If you have trouble waking up in the morning or falling asleep at night, or you experience a major drop in energy in the afternoon, it might be time to consider getting in touch with your circadian rhythm. The circadian rhythm is the body’s internal clock that regulates sleep and wake cycles over a 24-hour period. This clock is also connected to the regulation of important hormones such as cortisol, which makes us feel awake in the morning, and melatonin, which helps us feel sleepy before bed.
How Circadian Rhythm Impacts Adrenal Health
It used to be thought that there was only one central hub of this “body clock” in the brain, but research shows that there are also tissues outside of the brain that have their own circadian rhythms, including the adrenal glands. This was an important discovery because if the central circadian rhythm (brain controlled) is not in line with the peripheral rhythms (outside of the brain), HPA axis dysfunction can occur, leading to conditions such as adrenal fatigue.
Research points to three major factors that can cause a misalignment between the central and peripheral circadian clocks:
- altered light and dark exposure,
- irregular eating routines, and
- erratic activity and rest cycles.
When these occur, your body can feel out of whack, and like its natural cycles are out of order. So what can you do about it, to circumvent a potential adrenal issue?
4 Lifestyle Changes to Make to Help Prevent Adrenal Fatigue
To best support your circadian rhythm and adrenal health, implement the following 4 changes to your daily routine.
Daylight exposure upon waking
Exposing your eyes to natural daylight upon waking helps the brain clear out any leftover melatonin stores from your night of sleep, signaling to your brain that it is time to be awake and start the day. Aim to spend 15 minutes outside or at a window right when you wake up. Even if the sun isn’t shining, the light of day still does the trick!
To become even more connected with the rhythm of the sun, try both being outside in the morning upon walking and again being outside in the evening as the sun is setting to help sync your internal rhythm with nature’s rhythm.
Those with adrenal fatigue can find it beneficial to exercise in the morning to help stimulate the body’s release of cortisol. Avoiding intense exercise near bedtime also helps keep your circadian rhythm in balance.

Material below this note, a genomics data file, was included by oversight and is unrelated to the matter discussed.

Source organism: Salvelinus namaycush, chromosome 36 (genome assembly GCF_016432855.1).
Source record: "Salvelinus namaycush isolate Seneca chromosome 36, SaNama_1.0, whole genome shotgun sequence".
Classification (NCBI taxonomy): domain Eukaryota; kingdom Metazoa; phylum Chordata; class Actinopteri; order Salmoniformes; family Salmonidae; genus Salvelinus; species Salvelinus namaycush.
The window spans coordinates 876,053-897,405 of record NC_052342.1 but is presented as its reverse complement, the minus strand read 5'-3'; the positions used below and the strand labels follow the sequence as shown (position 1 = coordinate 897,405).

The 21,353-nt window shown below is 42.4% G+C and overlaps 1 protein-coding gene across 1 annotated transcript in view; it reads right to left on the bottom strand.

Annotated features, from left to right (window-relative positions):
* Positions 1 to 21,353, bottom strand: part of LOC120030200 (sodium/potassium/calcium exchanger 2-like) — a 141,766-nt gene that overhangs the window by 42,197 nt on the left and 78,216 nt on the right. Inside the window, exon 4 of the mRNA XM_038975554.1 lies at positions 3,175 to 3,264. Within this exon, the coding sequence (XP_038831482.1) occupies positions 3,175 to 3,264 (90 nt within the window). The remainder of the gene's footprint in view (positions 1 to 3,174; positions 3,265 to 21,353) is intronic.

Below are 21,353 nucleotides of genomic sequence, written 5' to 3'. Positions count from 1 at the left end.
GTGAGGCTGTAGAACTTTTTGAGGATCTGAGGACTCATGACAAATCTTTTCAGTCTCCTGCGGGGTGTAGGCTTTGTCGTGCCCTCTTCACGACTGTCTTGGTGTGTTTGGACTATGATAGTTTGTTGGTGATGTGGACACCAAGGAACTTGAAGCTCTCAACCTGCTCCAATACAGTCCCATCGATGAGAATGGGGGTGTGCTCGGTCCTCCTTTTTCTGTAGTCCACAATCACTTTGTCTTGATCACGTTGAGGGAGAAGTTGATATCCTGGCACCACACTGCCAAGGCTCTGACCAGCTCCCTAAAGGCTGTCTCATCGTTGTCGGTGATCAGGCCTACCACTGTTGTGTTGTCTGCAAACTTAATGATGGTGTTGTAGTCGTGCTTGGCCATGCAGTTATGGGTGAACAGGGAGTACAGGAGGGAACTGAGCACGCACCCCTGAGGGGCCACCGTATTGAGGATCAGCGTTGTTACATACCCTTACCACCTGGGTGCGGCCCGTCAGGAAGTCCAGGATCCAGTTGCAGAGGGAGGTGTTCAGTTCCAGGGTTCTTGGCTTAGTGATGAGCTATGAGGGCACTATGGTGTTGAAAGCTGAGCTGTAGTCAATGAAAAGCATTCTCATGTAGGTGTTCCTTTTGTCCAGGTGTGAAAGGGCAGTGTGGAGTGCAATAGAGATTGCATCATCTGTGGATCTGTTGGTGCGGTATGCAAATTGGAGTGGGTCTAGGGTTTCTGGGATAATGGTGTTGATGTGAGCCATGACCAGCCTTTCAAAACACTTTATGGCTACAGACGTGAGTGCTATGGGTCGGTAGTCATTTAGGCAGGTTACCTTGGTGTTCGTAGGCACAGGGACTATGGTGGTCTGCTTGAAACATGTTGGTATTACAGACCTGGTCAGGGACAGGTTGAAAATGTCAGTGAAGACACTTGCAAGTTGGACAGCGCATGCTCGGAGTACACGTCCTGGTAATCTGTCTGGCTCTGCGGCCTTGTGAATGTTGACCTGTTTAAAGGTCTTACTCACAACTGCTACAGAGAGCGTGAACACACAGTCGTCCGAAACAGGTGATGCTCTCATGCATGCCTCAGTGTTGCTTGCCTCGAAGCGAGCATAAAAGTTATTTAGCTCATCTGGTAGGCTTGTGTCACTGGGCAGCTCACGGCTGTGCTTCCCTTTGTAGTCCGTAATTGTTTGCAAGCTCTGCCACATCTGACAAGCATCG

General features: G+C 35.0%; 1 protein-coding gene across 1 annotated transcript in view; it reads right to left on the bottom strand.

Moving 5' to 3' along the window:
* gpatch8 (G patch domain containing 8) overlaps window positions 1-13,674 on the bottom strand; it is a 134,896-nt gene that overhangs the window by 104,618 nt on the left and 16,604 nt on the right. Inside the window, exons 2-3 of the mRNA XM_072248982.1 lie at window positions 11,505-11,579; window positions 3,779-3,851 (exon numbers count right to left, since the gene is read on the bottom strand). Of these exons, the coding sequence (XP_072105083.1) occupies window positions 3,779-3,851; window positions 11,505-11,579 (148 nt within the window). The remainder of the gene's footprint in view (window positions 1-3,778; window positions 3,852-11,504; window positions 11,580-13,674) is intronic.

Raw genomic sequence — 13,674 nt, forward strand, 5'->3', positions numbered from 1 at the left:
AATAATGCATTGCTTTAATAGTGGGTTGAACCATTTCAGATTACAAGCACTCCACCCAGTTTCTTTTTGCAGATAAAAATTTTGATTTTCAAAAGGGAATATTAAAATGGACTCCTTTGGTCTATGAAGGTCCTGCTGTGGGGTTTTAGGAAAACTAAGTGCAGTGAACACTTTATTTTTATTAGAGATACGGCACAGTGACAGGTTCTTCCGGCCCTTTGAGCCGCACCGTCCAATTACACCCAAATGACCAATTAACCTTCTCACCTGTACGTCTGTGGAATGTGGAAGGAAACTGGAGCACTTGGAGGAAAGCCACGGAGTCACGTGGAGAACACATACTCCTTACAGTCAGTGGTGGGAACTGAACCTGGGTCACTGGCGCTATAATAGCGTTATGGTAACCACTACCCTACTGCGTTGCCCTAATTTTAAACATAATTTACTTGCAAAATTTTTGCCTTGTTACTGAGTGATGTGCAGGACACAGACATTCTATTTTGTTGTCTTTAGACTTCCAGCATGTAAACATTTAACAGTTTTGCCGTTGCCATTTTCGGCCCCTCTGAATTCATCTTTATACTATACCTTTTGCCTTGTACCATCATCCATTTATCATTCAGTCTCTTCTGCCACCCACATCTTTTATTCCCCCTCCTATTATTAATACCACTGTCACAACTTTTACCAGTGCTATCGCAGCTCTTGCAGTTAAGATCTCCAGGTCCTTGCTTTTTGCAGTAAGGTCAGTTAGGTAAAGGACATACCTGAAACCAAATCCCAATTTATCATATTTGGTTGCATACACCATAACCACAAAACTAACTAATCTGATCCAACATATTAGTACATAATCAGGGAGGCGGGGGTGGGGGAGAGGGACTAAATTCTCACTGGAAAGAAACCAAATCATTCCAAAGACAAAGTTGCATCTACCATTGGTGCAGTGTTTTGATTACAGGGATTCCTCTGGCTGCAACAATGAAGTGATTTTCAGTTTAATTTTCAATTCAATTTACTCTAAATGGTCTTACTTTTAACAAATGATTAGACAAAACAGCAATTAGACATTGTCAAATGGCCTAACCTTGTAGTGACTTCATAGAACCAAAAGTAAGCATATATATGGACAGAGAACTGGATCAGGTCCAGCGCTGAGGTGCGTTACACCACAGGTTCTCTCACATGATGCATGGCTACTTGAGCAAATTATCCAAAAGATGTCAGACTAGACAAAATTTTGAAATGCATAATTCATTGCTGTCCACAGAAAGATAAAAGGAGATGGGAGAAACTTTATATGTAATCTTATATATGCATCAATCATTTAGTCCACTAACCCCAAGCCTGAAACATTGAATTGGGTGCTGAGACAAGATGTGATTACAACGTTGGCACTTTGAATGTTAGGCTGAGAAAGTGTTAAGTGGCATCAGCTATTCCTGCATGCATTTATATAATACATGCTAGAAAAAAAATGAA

Hot tip: An easy way to combine light exposure and morning movement is by exercising outside or near a window during the beginning of your day!
Consistent meal times
Our nervous systems LOVE routine, which is why it can be helpful to eat around the same each day. This helps send the message to your adrenals that your body is “safe” and food (aka energy) is available.
That being said, it is important to tap into your body’s hunger cues and avoid eating just for the sake of it being “time to eat.” Taking some time to prepare some healthy snacks and meals for your day/week ahead helps ensure that you have nourishing food to fuel your body when you do become hungry.
Avoid blue-light exposure before bedtime
Let’s face it—technology is here to stay, and it isn’t always realistic to limit the use of screens in the evening. However, what is so problematic about using screens near bedtime is the blue-light they emit. This light wipes out the sleep-inducing hormone melatonin that our bodies produce at night that primes us for bedtime.
Protect your melatonin stores by wearing blue-light blocking glasses and turning on “night-mode” on your electronics after dinnertime. Aim to stop electronic use one hour before bedtime and choose to partake in calming activities instead, such as taking a warm shower or bath, yin-yoga, reading, or meditation.
Dr. Jones graduated from the National University of Natural Medicine in Portland, Oregon as a Doctor of Naturopathic Medicine and with a Master of Science in Nutrition degree. She believes that the most important part of any treatment plan is first establishing a solid foundation of health. This looks different for each patient and changes over time, and Dr. Jones’ guidance on your health journey will depend on your needs.